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EduClips: School News You Missed This Week From America’s 15 Biggest Districts, Including Rethinking Punishment for Bullying & Sexual Harassment

By Andrew Brownstein | October 12, 2018

EduClips is a roundup of the week’s top education headlines from America’s 15 largest school districts, where more than 4 million students across eight states attend class every day. Read previous EduClips installments here. Get the week’s school and policy highlights delivered straight to your inbox by signing up for the TopSheet Education Newsletter.

BROWARD COUNTY — POST-PARKLAND, REPORT URGES FORT LAUDERDALE SCHOOLS TO SPEND $200 MILLION ON MENTAL HEALTH PROFESSIONALS: Broward County officials said they were unsure if they could afford the $202 million recommended by a report to provide for mental health professionals for students and families. Mental health has been a major focus of the district since February’s mass shooting at Marjory Stoneman Douglas High School. “I don’t think we’ll get $200 million unless we hit the Powerball,” board chairwoman Nora Rupert said. “But we’ll make a dent in it.” (Read at the Sun-Sentinel)

FAIRFAX COUNTY — STUDENT ACCUSED OF SEXUAL MISCONDUCT SUES DISTRICT FOR DISCRIMINATION: A high school student and his father are suing the Fairfax County (Virginia) Public Schools in federal court, alleging the school system punished the boy unfairly for sexual misconduct because of his gender. According to the suit, three girls “colluded” to accuse the 16-year-old at Lake Braddock Secondary School of inappropriately touching them and making sexually explicit comments and gestures. In court papers, the boy and his father said the district “treats male students accused of sexual misconduct by female students more aggressively than it otherwise would” in order to “be perceived as aggressively addressing the perceptions that sexual assault against female students is rampant on campuses.” A spokesman for the district declined to comment on the case. (Read at The Washington Post)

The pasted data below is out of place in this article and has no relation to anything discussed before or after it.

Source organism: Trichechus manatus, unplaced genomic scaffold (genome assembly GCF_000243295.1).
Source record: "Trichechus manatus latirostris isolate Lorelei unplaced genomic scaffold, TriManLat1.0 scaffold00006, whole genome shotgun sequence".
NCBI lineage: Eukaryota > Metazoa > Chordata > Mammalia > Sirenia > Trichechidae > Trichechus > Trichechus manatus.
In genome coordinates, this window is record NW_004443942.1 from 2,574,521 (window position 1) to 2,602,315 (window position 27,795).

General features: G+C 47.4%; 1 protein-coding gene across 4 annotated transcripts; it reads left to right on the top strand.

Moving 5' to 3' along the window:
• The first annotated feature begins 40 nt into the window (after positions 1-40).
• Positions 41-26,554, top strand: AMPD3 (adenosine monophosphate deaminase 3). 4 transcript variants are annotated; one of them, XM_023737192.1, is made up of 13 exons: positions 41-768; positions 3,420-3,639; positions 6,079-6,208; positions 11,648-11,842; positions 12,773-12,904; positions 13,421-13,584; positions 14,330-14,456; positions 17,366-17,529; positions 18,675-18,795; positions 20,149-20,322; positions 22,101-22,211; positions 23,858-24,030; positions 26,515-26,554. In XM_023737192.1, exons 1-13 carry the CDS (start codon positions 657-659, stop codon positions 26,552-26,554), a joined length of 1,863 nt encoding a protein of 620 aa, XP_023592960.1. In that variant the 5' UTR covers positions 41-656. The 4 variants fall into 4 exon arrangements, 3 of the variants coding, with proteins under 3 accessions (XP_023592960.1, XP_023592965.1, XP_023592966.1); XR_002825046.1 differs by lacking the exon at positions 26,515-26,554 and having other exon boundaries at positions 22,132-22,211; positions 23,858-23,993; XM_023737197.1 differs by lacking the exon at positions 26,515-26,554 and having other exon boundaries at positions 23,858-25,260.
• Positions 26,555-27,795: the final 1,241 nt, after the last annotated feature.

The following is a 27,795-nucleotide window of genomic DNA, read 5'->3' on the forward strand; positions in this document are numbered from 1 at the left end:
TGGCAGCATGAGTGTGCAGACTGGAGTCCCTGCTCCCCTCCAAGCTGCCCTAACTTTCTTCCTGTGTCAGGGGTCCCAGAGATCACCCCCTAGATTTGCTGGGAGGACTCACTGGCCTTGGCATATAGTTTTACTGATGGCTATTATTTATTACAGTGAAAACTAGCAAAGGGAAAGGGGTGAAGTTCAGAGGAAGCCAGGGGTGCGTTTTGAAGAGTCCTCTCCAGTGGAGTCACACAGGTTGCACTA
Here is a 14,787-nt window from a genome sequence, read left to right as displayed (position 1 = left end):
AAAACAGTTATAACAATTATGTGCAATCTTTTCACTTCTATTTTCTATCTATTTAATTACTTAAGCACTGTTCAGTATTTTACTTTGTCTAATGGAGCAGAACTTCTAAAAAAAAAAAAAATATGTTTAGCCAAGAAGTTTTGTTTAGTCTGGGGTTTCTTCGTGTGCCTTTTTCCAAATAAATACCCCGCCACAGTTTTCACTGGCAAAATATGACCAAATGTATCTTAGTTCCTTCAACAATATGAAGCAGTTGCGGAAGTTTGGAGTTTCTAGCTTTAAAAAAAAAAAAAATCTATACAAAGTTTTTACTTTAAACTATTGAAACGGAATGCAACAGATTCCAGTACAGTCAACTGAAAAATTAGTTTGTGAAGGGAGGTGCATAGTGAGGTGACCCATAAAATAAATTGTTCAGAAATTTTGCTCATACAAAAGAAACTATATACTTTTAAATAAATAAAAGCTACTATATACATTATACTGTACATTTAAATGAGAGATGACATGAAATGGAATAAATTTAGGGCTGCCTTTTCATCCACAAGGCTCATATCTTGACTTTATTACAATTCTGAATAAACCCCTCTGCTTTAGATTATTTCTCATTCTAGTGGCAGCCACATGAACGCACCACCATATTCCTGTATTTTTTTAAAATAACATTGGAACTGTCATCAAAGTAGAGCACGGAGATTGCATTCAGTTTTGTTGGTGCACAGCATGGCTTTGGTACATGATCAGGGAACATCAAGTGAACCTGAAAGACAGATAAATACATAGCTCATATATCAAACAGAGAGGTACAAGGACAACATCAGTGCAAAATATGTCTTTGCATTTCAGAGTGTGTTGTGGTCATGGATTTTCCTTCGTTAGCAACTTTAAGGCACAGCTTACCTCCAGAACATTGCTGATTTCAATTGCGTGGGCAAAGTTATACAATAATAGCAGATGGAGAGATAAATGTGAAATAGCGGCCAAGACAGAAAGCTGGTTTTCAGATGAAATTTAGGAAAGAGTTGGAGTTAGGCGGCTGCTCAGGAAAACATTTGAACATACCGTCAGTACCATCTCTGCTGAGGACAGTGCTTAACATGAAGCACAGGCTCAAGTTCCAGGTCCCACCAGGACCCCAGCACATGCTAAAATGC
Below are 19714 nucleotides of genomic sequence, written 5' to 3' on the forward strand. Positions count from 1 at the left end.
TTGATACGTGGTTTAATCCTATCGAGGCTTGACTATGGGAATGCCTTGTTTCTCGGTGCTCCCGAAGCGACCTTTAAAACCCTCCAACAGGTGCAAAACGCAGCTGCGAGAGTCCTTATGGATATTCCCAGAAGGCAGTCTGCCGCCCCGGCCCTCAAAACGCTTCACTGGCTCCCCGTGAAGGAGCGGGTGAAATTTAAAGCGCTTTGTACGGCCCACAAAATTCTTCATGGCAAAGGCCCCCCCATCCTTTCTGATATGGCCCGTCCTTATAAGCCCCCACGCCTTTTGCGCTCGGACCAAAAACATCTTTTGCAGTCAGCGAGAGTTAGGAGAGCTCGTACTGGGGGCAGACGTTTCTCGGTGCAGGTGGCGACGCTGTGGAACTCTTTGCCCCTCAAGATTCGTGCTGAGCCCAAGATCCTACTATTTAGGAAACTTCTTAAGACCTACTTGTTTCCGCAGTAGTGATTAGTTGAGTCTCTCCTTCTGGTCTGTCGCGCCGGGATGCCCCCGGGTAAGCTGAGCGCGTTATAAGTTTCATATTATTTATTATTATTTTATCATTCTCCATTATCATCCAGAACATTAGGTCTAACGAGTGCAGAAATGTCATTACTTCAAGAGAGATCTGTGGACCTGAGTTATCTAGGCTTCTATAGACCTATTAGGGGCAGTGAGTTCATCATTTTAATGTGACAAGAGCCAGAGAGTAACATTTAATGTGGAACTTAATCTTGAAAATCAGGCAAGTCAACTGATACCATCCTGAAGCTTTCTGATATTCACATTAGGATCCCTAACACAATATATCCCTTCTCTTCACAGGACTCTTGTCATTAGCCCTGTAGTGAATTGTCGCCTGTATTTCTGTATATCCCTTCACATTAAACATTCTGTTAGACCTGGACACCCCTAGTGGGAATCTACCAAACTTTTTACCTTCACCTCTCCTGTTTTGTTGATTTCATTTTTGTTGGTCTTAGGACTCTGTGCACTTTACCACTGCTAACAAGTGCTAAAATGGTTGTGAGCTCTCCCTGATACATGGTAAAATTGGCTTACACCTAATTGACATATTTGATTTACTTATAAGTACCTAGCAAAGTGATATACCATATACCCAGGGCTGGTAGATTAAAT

PUERTO RICO — LONG AFTER HURRICANE, ISLAND’S STUDENTS GRAPPLE WITH TRAUMA: Puerto Rico’s students are still wrestling with psychological trauma from Hurricane Maria and its aftermath. Joy Lynn Suárez-Kindy, a clinical psychologist who’s consulting with the island’s education department on mental health issues, examined responses from 64,000 students. Among the findings: Seven percent of students indicated they had “clinically significant symptoms” of post-traumatic stress disorder; eight percent said they had “clinically significant symptoms” of depression; and nine percent indicated they were at “high risk” of developing mental health disorders. (Read at Politics K-12)

MIAMI-DADE — ‘THE OPIOID CRISIS IS REAL’ AND NEAR MIAMI’S SCHOOLS: Miami parents are up in arms due to sex and drug use at homeless encampments near five area schools. Officials are conducting a public health investigation into the spread of HIV and hepatitis at one site, where parents reported seeing several discarded drug needles. “I don’t recall in this area ever dealing with a situation like this,” said Superintendent Alberto Carvalho. “It’s not surprising. All of the sudden the opioid crisis is real and it is not a crisis that’s touching just rural or urban America. It’s pretty universal and ubiquitous. And I think it’s encroaching upon areas where kids services are provided, like schools.” (Read at the Miami Herald)

PHILADELPHIA — AS STATE CONTRIBUTIONS FOR SPECIAL ED COSTS FAIL TO KEEP PACE, SCHOOL DISTRICTS ARE PICKING UP THE TAB: Special education costs are far outpacing the state’s contribution to those expenses, according to a report by the Education Law Center and PA Schools Work. The result is that school districts are picking up bigger shares of the tabs. State aid for special education increased by $72 million between 2008 and 2016, but district special education costs grew by $1.54 billion, the report said. The report comes amid an ongoing lawsuit, partly brought by the center, that alleges the state’s funding formula is inadequate and discriminates against children in poorer communities. (Read at the Philadelphia Inquirer)